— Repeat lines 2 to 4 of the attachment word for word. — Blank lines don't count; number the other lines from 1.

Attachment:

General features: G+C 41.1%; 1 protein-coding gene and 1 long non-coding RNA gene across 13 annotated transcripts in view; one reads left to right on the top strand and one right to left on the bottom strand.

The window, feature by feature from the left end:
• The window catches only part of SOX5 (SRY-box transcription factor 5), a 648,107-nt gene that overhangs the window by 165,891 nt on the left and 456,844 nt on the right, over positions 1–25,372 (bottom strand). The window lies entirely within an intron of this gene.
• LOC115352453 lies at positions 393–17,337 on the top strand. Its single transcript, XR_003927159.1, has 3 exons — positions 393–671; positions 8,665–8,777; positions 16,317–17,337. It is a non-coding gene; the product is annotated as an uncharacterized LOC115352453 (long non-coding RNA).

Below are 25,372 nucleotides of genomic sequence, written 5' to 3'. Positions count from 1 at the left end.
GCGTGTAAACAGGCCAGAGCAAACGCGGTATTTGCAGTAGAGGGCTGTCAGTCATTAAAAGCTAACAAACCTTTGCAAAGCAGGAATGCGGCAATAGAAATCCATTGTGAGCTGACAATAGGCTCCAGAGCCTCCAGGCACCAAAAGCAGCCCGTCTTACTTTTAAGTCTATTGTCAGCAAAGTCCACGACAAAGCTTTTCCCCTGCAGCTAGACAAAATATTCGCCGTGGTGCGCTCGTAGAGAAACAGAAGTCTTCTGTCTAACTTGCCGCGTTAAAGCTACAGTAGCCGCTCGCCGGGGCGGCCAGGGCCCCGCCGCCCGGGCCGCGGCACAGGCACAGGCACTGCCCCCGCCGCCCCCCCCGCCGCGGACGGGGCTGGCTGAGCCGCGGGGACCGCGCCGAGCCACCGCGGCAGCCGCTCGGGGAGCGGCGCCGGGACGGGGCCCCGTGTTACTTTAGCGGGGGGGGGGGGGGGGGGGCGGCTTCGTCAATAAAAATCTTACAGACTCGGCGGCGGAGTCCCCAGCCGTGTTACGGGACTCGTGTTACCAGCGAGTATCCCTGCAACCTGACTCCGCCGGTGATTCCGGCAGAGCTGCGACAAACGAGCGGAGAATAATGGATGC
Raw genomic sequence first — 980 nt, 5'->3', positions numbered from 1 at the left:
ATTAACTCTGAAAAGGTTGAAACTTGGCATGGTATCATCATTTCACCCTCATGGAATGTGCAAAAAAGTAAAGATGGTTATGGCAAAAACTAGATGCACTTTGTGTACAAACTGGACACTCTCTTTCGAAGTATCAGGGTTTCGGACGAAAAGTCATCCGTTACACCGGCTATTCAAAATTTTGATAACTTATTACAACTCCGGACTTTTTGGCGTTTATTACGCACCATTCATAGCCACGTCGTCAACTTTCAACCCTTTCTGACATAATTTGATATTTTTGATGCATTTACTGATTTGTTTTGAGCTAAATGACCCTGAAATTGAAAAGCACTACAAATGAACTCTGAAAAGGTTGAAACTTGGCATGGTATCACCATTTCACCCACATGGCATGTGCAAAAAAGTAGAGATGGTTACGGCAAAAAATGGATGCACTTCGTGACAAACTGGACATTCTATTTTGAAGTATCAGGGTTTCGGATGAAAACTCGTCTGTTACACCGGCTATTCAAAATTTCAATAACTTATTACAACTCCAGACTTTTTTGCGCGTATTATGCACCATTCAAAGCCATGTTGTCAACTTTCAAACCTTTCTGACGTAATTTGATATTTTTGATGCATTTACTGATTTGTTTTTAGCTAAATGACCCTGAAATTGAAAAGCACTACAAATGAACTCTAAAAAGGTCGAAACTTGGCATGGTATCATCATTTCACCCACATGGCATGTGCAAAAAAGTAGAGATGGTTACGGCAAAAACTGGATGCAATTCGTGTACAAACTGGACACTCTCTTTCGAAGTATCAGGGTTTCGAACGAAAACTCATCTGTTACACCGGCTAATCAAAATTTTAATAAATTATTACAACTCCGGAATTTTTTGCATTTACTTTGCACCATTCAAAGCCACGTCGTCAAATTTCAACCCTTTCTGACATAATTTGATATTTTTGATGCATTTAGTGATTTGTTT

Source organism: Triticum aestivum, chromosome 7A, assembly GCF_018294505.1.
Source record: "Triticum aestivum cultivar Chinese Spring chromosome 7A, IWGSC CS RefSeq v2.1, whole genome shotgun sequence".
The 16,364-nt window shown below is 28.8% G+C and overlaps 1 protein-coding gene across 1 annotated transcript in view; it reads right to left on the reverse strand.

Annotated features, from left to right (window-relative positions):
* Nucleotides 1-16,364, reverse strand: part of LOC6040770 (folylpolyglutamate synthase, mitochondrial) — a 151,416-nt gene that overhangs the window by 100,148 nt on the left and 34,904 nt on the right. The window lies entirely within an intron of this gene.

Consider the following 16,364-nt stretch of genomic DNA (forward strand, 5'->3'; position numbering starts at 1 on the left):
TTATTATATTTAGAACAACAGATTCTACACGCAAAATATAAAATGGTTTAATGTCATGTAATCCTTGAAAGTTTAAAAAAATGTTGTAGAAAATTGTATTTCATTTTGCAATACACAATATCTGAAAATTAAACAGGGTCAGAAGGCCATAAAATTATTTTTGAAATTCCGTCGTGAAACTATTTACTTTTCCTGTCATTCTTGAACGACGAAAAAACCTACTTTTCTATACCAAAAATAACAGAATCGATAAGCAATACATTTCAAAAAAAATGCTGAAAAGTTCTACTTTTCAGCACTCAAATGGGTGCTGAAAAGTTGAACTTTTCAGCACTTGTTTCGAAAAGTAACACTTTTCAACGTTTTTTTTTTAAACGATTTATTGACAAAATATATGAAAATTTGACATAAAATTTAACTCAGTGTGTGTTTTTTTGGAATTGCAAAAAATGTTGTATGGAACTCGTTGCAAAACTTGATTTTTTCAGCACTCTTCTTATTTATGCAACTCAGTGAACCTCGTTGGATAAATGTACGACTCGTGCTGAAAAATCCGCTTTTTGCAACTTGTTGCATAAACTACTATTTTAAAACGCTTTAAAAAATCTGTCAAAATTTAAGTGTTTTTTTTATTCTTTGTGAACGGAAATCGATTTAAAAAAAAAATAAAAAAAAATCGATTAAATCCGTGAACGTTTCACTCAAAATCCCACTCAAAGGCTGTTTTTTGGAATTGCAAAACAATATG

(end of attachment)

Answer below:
The window, feature by feature from the left end:
• The window catches only part of SOX5 (SRY-box transcription factor 5), a 648,107-nt gene that overhangs the window by 165,891 nt on the left and 456,844 nt on the right, over positions 1–25,372 (bottom strand). The window lies entirely within an intron of this gene.
• LOC115352453 lies at positions 393–17,337 on the top strand. Its single transcript, XR_003927159.1, has 3 exons — positions 393–671; positions 8,665–8,777; positions 16,317–17,337. It is a non-coding gene; the product is annotated as an uncharacterized LOC115352453 (long non-coding RNA).